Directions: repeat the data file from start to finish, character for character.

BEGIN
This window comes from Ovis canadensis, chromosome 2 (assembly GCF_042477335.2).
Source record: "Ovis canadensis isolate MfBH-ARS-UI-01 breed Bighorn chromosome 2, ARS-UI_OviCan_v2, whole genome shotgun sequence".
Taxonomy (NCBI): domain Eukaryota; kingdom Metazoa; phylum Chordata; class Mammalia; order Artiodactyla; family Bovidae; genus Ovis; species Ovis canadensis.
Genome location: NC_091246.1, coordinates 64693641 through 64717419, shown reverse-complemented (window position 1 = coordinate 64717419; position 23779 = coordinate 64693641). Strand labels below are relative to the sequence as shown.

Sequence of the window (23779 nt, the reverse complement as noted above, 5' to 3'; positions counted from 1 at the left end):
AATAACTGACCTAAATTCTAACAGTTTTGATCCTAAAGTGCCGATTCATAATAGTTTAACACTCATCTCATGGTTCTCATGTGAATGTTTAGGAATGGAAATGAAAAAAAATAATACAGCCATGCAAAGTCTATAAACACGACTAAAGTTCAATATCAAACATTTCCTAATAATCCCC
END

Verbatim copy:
This window comes from Ovis canadensis, chromosome 2 (assembly GCF_042477335.2).
Source record: "Ovis canadensis isolate MfBH-ARS-UI-01 breed Bighorn chromosome 2, ARS-UI_OviCan_v2, whole genome shotgun sequence".
Taxonomy (NCBI): domain Eukaryota; kingdom Metazoa; phylum Chordata; class Mammalia; order Artiodactyla; family Bovidae; genus Ovis; species Ovis canadensis.
Genome location: NC_091246.1, coordinates 64693641 through 64717419, shown reverse-complemented (window position 1 = coordinate 64717419; position 23779 = coordinate 64693641). Strand labels below are relative to the sequence as shown.

Sequence of the window (23779 nt, the reverse complement as noted above, 5' to 3'; positions counted from 1 at the left end):
AATAACTGACCTAAATTCTAACAGTTTTGATCCTAAAGTGCCGATTCATAATAGTTTAACACTCATCTCATGGTTCTCATGTGAATGTTTAGGAATGGAAATGAAAAAAAATAATACAGCCATGCAAAGTCTATAAACACGACTAAAGTTCAATATCAAACATTTCCTAATAATCCCC